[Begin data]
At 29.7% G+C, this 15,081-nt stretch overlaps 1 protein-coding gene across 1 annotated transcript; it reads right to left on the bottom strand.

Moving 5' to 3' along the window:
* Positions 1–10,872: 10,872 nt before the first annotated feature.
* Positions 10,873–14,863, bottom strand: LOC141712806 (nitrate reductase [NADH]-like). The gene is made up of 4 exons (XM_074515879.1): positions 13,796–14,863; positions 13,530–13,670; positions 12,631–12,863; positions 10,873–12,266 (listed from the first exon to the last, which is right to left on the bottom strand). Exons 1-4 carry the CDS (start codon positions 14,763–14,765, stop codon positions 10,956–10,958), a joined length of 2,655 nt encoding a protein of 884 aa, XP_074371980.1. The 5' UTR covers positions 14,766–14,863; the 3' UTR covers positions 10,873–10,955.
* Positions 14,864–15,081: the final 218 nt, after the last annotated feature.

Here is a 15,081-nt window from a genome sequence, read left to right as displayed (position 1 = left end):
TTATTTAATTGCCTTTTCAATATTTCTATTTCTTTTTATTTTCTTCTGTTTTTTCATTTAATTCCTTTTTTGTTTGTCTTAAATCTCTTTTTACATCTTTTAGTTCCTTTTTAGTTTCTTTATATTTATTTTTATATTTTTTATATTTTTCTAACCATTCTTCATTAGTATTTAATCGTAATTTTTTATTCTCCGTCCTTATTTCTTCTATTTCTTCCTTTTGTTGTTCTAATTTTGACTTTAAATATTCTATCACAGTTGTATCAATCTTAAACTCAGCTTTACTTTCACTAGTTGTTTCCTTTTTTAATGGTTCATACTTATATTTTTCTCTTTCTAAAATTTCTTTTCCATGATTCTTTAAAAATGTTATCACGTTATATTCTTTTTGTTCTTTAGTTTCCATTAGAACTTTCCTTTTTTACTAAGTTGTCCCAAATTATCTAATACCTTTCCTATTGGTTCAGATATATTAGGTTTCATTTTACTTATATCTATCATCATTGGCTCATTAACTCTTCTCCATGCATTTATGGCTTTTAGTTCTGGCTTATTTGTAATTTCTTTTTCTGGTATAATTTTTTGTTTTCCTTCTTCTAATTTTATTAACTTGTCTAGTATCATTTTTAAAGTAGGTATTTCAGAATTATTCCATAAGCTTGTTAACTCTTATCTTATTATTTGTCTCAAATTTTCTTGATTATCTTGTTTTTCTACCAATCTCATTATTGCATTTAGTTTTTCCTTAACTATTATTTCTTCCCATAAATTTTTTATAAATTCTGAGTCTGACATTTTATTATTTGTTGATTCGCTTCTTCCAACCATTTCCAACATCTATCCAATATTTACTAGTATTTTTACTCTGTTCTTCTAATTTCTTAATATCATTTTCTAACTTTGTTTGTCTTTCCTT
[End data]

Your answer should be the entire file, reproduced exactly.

At 29.7% G+C, this 15,081-nt stretch overlaps 1 protein-coding gene across 1 annotated transcript; it reads right to left on the bottom strand.

Moving 5' to 3' along the window:
* Positions 1–10,872: 10,872 nt before the first annotated feature.
* Positions 10,873–14,863, bottom strand: LOC141712806 (nitrate reductase [NADH]-like). The gene is made up of 4 exons (XM_074515879.1): positions 13,796–14,863; positions 13,530–13,670; positions 12,631–12,863; positions 10,873–12,266 (listed from the first exon to the last, which is right to left on the bottom strand). Exons 1-4 carry the CDS (start codon positions 14,763–14,765, stop codon positions 10,956–10,958), a joined length of 2,655 nt encoding a protein of 884 aa, XP_074371980.1. The 5' UTR covers positions 14,766–14,863; the 3' UTR covers positions 10,873–10,955.
* Positions 14,864–15,081: the final 218 nt, after the last annotated feature.

Here is a 15,081-nt window from a genome sequence, read left to right as displayed (position 1 = left end):
TTATTTAATTGCCTTTTCAATATTTCTATTTCTTTTTATTTTCTTCTGTTTTTTCATTTAATTCCTTTTTTGTTTGTCTTAAATCTCTTTTTACATCTTTTAGTTCCTTTTTAGTTTCTTTATATTTATTTTTATATTTTTTATATTTTTCTAACCATTCTTCATTAGTATTTAATCGTAATTTTTTATTCTCCGTCCTTATTTCTTCTATTTCTTCCTTTTGTTGTTCTAATTTTGACTTTAAATATTCTATCACAGTTGTATCAATCTTAAACTCAGCTTTACTTTCACTAGTTGTTTCCTTTTTTAATGGTTCATACTTATATTTTTCTCTTTCTAAAATTTCTTTTCCATGATTCTTTAAAAATGTTATCACGTTATATTCTTTTTGTTCTTTAGTTTCCATTAGAACTTTCCTTTTTTACTAAGTTGTCCCAAATTATCTAATACCTTTCCTATTGGTTCAGATATATTAGGTTTCATTTTACTTATATCTATCATCATTGGCTCATTAACTCTTCTCCATGCATTTATGGCTTTTAGTTCTGGCTTATTTGTAATTTCTTTTTCTGGTATAATTTTTTGTTTTCCTTCTTCTAATTTTATTAACTTGTCTAGTATCATTTTTAAAGTAGGTATTTCAGAATTATTCCATAAGCTTGTTAACTCTTATCTTATTATTTGTCTCAAATTTTCTTGATTATCTTGTTTTTCTACCAATCTCATTATTGCATTTAGTTTTTCCTTAACTATTATTTCTTCCCATAAATTTTTTATAAATTCTGAGTCTGACATTTTATTATTTGTTGATTCGCTTCTTCCAACCATTTCCAACATCTATCCAATATTTACTAGTATTTTTACTCTGTTCTTCTAATTTCTTAATATCATTTTCTAACTTTGTTTGTCTTTCCTT